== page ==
UPS Inc. said late today it will raise its 2016 tariff, or noncontractual, rates by 4.9 percent on its domestic ground parcel services, effective Dec. 28. The move matches the increase announced in mid-September by archrival FedEx Corp.
Atlanta-based UPS' air and international tariff rates will rise by 5.2 percent, also effective Dec. 28. In addition, UPS Freight, UPS' less-than-truckload (LTL) unit, will hike its tariff rates by 4.9 percent, effective Oct. 26.
UPS' increases on its air and international services will exceed the 4.9-percent increase Memphis-based FedEx announced on similar services. FedEx's increases will take effect a week after UPS's. FedEx has not yet announced rate increases for its LTL unit, FedEx Freight.
UPS also said it is increasing its fuel surcharges, effective Nov. 2. On that date, the current 4.75-percent surcharge for ground services will increase to 5.25 percent. The current 3-percent surcharge on air and international shipments will rise to 4.5 percent, sUPS said in a note on its web site.
Last month, FedEx announced an increase in its fuel surcharge, also effective Nov. 2, that would have brought it close to parity with UPS, whose surcharges have been higher in recent years. However, today's announcement by UPS continues to keep its surcharges higher than its rival's. The firms have a virtual duopoly on U.S. business-to-business parcel traffic, and have a strong position in the business-to-consumer market, though they face competition from the U.S. Postal Service in that space.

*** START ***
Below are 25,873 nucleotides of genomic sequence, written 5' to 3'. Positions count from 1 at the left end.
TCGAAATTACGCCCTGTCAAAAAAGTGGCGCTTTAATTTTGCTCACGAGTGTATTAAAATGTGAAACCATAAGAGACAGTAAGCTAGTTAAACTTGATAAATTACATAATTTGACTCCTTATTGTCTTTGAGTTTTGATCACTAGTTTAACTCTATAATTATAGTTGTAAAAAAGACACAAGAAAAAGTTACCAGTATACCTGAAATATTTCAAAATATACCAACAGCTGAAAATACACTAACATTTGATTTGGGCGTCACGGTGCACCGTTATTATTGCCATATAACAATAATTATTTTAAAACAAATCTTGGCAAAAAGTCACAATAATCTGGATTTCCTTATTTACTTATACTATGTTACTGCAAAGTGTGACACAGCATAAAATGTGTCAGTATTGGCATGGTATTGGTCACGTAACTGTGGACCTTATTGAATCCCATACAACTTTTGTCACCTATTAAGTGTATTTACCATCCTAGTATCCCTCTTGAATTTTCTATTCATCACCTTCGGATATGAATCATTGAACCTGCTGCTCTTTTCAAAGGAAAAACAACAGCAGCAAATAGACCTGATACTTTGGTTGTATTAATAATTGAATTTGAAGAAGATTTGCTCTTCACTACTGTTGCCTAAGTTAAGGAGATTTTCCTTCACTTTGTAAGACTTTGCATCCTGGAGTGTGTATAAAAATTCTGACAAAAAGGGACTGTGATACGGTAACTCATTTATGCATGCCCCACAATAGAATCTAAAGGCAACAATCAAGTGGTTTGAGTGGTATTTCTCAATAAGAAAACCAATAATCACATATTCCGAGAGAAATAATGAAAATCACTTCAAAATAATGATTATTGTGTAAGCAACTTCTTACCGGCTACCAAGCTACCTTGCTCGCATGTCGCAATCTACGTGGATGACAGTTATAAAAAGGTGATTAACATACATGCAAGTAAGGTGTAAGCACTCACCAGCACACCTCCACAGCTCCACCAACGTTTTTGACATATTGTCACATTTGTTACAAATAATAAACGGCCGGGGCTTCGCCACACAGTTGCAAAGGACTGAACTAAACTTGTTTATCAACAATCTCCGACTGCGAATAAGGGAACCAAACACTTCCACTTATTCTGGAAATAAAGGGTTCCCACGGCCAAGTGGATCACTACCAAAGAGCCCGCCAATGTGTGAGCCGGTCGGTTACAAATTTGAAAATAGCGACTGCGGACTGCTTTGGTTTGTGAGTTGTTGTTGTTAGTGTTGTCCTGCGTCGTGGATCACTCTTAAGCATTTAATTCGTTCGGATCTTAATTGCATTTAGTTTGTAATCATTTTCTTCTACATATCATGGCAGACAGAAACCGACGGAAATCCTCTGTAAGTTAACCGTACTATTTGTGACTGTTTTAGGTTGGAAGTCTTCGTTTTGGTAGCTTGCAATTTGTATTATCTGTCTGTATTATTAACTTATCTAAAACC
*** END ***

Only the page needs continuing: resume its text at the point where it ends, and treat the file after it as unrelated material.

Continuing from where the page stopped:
The increase in fuel surcharges comes amid a steep and protracted decline in oil, diesel, and jet fuel prices. The companies have said the rapid growth of e-commerce transactions requires them to make more residential deliveries, which increases the number of delivery stops and the distance between those stops. In addition, many residential deliveries involve one package, whereas a business-to-business delivery could be transporting multiple packages to a location. The cost of making multiple stops to deliver one package per residence adds to the carriers' fuel and operating costs, they say.
Frederick W. Smith, FedEx's chairman, president, and CEO, said at the JOC Inland Distribution 2015 conference in Memphis earlier this month that the company is experiencing an increase in the size and weight of online shipments, which also raises its delivery costs.